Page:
Top 10 Mungo Jerry Songs

Mungo Jerry Songs

Mungo Jerry is a British rock group that formed in 1970. The band’s name was inspired by the poem “Mungojerrie and Rumpleteazer” from T.S. Eliot’s “Old Possum’s Book of Practical Cats.” The band is best known for their hit single “In the Summertime.” This song, written by the band’s lead singer, Ray Dorset, became one of the best-selling singles of all time.

The original lineup of Mungo Jerry included Ray Dorset (vocals, guitar, kazoo), Mike Cole (bass), Paul King (banjo, jug, harmonica), and Colin Earl (piano). Their music was a distinctive blend of rock, folk, blues, and skiffle. The band’s first performance was at the Hollywood Music Festival in Newcastle-under-Lyme, Staffordshire, in May 1970, alongside acts like Grateful Dead and Free. Their performance at this festival, particularly the song “In the Summertime,” catapulted them to fame.

After their initial success, Mungo Jerry continued to have hits in the UK and Europe, though they struggled to maintain their popularity in the US. Their other notable songs include “Baby Jump,” which reached number one in the UK in 1971, and “Lady Rose,” also a top hit in several European countries.

The band underwent numerous lineup changes over the years, with Ray Dorset being the only constant member. Despite these changes, Mungo Jerry continued to record and perform, adapting their sound to suit changing musical tastes while maintaining the core elements of their original style.

#10 – You Don’t Have to Be in the Army to Fight in the War

“You Don’t Have to Be in the Army to Fight in the War” is a track by Mungo Jerry, featured on their album of the same name, You Don’t Have to Be in the Army. This album was released in 1971, during the peak of Mungo Jerry’s popularity following their breakout hit “In the Summertime.”  The album You Don’t Have to Be in the Army was produced by Barry Murray, who had worked with Mungo Jerry on their earlier albums. The lineup for Mungo Jerry at this time included Ray Dorset on vocals and guitar, who was also the primary songwriter for the band.

Other members included Colin Earl on piano, John Godfrey on bass, and Joe Rush playing various percussion instruments. The title track stood out for its upbeat rhythm and catchy melody, characteristic of Mungo Jerry’s accessible and feel-good music style. The song entered the UK Singles Chart at No. 48 in September 1971 and peaked at No. 13 the following month. In Australia, it peaked at number 97.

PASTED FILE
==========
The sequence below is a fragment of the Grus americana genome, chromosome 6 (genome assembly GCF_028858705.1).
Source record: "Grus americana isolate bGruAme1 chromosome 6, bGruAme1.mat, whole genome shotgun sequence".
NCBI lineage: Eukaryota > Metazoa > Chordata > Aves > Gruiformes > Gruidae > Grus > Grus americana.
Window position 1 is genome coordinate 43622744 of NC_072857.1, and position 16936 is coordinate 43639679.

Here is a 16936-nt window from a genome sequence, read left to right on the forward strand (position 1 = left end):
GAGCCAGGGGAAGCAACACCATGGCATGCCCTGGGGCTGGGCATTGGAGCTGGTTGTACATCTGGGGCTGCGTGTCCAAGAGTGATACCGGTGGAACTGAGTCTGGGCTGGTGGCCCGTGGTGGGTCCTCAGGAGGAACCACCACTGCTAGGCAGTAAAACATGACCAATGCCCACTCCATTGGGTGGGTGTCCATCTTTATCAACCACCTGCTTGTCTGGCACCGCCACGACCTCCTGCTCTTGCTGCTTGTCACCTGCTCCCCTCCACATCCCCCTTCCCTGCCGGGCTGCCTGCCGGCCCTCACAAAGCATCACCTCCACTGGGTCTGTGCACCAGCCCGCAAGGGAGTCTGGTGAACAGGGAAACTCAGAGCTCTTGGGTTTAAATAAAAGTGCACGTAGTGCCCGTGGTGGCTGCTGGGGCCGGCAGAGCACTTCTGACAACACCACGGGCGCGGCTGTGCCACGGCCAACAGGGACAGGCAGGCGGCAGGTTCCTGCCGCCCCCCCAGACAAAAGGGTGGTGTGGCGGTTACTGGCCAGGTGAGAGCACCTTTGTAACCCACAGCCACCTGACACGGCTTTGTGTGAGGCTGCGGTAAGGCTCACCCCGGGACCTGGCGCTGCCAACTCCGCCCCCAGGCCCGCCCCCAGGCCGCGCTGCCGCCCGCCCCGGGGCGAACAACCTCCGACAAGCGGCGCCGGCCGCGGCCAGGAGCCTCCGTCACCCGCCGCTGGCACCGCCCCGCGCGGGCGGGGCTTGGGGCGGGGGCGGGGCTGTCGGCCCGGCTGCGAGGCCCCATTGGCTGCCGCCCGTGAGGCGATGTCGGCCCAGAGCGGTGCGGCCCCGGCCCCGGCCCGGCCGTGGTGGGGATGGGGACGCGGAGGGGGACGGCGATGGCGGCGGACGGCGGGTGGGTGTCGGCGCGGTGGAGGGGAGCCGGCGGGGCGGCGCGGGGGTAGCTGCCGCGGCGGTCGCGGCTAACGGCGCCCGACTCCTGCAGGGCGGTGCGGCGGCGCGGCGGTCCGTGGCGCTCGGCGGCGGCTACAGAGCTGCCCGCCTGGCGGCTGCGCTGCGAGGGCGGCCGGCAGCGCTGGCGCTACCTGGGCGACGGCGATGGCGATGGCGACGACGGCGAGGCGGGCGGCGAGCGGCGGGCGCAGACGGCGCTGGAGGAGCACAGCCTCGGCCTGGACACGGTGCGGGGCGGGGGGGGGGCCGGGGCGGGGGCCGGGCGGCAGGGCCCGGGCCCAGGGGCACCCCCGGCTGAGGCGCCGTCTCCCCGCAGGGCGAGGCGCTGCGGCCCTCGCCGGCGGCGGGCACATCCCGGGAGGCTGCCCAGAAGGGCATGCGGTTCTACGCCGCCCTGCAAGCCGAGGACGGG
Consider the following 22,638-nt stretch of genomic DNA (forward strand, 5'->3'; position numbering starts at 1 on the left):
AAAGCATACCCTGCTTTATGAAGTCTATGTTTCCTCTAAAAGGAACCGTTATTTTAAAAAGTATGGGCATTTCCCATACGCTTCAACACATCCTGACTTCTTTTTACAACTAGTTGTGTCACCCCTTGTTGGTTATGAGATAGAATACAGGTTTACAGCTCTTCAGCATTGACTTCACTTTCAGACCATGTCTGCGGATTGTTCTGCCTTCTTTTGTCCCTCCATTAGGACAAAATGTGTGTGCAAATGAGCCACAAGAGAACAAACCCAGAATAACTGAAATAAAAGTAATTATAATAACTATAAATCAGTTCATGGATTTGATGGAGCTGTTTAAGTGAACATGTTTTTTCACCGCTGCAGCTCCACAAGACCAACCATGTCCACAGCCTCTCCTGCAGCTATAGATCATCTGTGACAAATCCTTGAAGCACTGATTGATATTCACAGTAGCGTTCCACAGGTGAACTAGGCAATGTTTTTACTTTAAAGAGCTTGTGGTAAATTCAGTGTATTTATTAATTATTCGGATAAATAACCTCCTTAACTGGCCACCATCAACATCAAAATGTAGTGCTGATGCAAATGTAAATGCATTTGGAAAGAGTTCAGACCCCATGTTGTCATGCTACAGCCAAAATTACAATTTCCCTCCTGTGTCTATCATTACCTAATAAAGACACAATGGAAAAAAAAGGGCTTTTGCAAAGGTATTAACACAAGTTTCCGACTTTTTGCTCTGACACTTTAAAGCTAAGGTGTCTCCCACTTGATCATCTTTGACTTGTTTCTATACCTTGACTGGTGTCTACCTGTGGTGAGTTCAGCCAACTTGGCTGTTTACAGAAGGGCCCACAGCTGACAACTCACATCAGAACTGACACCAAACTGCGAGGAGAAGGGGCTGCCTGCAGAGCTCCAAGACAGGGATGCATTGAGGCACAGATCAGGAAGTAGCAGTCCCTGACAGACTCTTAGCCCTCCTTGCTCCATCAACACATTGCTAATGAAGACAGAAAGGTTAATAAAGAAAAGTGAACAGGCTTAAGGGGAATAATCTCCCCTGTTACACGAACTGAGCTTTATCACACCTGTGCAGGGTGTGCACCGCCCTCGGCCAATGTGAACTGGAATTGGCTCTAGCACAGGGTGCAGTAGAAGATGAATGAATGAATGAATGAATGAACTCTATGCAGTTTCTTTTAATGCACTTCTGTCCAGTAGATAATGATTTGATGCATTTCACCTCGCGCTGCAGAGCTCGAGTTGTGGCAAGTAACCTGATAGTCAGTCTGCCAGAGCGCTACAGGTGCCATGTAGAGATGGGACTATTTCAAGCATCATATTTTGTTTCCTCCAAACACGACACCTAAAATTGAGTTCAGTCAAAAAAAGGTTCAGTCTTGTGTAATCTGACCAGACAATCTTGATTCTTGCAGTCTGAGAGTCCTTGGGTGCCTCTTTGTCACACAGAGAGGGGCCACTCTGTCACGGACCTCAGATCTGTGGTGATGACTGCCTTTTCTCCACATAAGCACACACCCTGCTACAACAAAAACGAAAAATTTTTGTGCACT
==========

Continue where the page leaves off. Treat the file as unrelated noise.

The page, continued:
#9 – Sugar Mama

We have the cool, grooving song “Sugar Mama” in the number nine spot. This one has a bit of a Creedence Cklearwast Revival feel to it. The song was released in 1978. It was issued on the album Ray Dorset & Mungo Jerry. “Sugar Mama” was released as the third single from the album. It failed the chart anywhere. It’s cool that music like this will still be released in 1978 when the rock and roll world was turned upside down by just going Punk. It might have been a big hit if this had been released earlier, maybe in the early ’70s.

# 8 – You Better Leave That Whiskey Alone

Mungo Jerry’s song “You Better Leave That Whiskey Alone” was released in 1971. The song was issued on the album entitled Electronically Tested. All it takes is a few measures of this song to know it was Mungo Jerry. Check out that very happy kazoo and happy sounding piano. They seem to be having a good time on this one.

# 7 – Alright, Alright, Alright

Hey, I thought Matthew McConaughey wrote this. Of course, he got it from Mungo Jerry, which made sense because it’s what his character said all the time in the 1970s-based movie Dazed And Confused.

# 6 – Open Up

Mungo Jerry utilizes some basic blues changes again on their rocking tune “Open Up.” The song Open Up was released in 1972. It was issued as part of a maxi-single that included the songs “Going Back Home.” “I Don’t Wanna Go Back to School,” and “No Girl Reaction.” The song became a top 20 hit in the United Kingdom.

#5 – Hello Nadine

“Hello Nadine”  was released in 1975. The track was produced and written by Ray Dorset, along with Barry Murray as a producer. “Hello Nadine” was particularly successful in Europe, becoming a top 10 hit in several countries. It achieved notable success in Canada, where it reached number five on the Canadian Pop Charts. This one sounds very similar to “In The Summertime.”  The video is pretty interesting in the way it was filmed and produced.

#4 – Long Legged Woman Dressed in Black

“Long Legged Woman Dressed in Black” is a notable song by the British group Mungo Jerry, released as a single in 1974. The song was both written and produced by Ray Dorset, the band’s lead singer, in collaboration with Barry Murray. The band lineup for this recording included Ray Dorset on guitar and vocals, Dick Middleton on guitar, Bob Daisley on bass, Ian Milne on keyboards, and Dave Bidwell on drums. The song achieved commercial success, entering the UK Singles Chart in April 1974, peaking at No. 13, and remaining on the chart for nine weeks. It also reached No. 84 in Australia. This song was the last single by Mungo Jerry to make it into the British Top 20​​.